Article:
In a flash
Published 6:28 pm Friday, April 3, 2009
Approximately 1,650 students, countless mothers and fathers or other relatives, and approximately 175 staff and faculty members will be going back and forth starting in August to the new Bainbridge High School—the new shining beacon of our community.
Builders and architects beamed with pride as they all talked Thursday morning about how uniquely grand this building is and how well this project progressed.
However, the question was asked if there will be a stoplight at the school’s entrance.
Nope, just a flashing light.
According to a spokesman with the Georgia Department of Transportation, the busy U.S. 84 East will only have a flashing, overhead light signifying a school zone.
But on an east-west highway where speeds quickly build up to more than 55 mph and on school mornings when the rising sun may prove to be a factor in safely driving through a school zone, a little, ole flashing yellow light may not cut it.
Since before the high school’s construction started, members of the community—moms, dads, sisters, brothers and others who will traverse U.S. 84 East on school mornings and afternoons—have wanted a stoplight at the entrance.
DOT says no because it could hinder traffic flow.
Teenagers just learning to drive don’t have the same appreciation to another vehicle’s speed. So if they pull out after stopping at the flashing light at the same time a trucker going 65 mph doesn’t see the yellow flashing light, well, what would the consequences be?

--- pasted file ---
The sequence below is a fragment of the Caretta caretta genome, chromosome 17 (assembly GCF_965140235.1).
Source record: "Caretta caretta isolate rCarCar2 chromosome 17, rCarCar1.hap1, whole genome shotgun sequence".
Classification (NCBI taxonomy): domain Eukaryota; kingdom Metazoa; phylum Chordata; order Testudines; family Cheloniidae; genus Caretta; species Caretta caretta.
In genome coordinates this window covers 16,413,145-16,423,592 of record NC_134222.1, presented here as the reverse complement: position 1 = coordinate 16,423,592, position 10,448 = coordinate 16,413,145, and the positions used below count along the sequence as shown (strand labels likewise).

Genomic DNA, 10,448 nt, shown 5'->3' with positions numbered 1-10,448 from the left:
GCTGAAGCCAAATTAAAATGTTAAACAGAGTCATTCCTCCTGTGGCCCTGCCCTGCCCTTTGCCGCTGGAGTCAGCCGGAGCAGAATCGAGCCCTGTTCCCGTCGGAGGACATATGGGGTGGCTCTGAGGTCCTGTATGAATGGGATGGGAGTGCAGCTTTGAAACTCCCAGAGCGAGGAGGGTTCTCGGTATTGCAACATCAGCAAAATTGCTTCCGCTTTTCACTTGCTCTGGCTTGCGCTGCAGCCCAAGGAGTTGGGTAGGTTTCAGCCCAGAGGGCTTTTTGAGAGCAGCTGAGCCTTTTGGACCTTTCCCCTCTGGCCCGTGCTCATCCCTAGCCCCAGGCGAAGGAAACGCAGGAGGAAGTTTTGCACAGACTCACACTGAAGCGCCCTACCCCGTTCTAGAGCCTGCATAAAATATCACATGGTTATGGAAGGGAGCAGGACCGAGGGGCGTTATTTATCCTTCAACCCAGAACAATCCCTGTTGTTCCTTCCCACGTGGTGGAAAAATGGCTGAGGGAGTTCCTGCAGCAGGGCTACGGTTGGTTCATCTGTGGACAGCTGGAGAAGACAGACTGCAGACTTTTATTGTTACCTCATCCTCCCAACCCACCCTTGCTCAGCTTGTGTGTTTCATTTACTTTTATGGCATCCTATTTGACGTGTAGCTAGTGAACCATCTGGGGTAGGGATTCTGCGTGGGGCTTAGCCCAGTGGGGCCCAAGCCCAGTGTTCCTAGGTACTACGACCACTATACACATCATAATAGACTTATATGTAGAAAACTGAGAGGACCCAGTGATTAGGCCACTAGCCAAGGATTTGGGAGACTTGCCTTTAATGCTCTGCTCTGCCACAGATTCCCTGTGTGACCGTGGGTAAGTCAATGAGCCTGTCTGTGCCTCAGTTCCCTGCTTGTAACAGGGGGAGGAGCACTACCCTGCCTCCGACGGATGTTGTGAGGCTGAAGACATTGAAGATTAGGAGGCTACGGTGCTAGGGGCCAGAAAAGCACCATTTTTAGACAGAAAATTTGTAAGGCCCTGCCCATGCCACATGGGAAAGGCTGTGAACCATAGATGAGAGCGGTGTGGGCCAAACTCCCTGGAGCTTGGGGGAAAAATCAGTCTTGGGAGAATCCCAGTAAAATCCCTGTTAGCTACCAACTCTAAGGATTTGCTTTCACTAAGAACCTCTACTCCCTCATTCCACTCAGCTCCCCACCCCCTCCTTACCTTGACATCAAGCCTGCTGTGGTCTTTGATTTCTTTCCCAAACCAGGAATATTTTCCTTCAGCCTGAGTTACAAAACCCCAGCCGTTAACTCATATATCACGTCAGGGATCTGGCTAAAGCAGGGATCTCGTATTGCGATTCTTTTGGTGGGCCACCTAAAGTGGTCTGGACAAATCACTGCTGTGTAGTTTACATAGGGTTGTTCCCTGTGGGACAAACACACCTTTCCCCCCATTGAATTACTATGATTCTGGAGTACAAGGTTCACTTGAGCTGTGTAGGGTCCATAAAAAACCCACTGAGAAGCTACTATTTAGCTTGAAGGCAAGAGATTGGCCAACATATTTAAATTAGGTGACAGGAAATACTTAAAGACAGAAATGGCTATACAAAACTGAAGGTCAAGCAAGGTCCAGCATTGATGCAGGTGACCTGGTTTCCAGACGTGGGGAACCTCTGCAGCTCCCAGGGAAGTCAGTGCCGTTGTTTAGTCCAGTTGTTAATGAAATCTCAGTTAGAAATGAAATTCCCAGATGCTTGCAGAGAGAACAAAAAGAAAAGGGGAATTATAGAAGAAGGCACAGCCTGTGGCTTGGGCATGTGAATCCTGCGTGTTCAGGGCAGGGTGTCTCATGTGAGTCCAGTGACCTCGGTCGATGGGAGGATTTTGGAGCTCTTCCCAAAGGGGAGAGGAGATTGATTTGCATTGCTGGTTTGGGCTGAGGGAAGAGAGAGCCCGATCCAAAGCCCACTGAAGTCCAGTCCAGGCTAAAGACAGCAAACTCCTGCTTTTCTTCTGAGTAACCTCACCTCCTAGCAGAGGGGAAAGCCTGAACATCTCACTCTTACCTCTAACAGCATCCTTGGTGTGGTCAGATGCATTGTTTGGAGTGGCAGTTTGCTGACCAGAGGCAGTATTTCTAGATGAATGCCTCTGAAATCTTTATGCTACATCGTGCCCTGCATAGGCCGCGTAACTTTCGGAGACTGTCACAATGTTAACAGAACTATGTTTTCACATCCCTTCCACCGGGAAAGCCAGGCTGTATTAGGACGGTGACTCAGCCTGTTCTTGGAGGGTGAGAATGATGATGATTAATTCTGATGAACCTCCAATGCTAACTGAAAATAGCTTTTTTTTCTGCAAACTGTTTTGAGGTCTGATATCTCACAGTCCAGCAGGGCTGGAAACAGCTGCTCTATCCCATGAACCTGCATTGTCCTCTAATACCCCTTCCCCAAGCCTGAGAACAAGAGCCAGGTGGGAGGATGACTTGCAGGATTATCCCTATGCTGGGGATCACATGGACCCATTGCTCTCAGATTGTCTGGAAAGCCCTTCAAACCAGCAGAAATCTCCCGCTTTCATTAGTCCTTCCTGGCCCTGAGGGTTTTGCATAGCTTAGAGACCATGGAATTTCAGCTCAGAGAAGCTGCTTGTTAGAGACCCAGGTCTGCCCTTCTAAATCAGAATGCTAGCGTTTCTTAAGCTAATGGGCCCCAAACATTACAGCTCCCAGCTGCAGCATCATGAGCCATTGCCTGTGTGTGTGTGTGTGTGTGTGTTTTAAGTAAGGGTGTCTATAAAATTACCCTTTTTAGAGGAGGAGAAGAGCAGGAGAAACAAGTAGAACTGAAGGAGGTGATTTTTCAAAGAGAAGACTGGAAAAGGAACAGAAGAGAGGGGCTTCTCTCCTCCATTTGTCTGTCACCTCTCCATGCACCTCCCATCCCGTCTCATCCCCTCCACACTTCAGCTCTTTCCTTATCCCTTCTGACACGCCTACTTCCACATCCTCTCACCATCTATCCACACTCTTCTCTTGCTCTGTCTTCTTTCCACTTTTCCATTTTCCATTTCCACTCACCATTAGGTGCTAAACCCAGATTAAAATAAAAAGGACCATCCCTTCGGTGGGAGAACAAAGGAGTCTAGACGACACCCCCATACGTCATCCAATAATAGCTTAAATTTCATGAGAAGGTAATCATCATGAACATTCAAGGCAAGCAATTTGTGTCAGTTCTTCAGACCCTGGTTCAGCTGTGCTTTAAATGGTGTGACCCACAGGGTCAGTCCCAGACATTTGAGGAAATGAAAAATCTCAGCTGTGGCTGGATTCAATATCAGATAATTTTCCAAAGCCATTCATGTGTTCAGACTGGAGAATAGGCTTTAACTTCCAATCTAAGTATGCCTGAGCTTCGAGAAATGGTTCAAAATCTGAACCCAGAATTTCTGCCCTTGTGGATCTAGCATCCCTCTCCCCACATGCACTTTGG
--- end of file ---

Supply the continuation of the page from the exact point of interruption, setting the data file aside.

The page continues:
What if the Georgia Department of Transportation installs a dual-functioning light?
Many counties have dual-function lights—those that serve as stoplights when traffic flow dictates it, and then switch to a flashing light when traffic decreases. The light could be a stoplight when students are arriving and departing the new campus, and then switch to a flashing light, or no light at all, when school’s not in session.
No can do, said DOT spokesman Mike McKinnon, on Friday.
Many counties have them, but the state doesn’t use them because of a maintenance issue. Instead of having a light that just goes “blink, blink,” dual-functioning lights are just too much for the DOT to maintain.
The DOT needs to stop using morbid criteria for determining the necessity of a stoplight or the potential inconvenience of having to maintain a dual-function light as an excuse for not putting the kids’ safety first.
Put the best safety device out there in front of the new high school, because makeshift memorials are just not an option.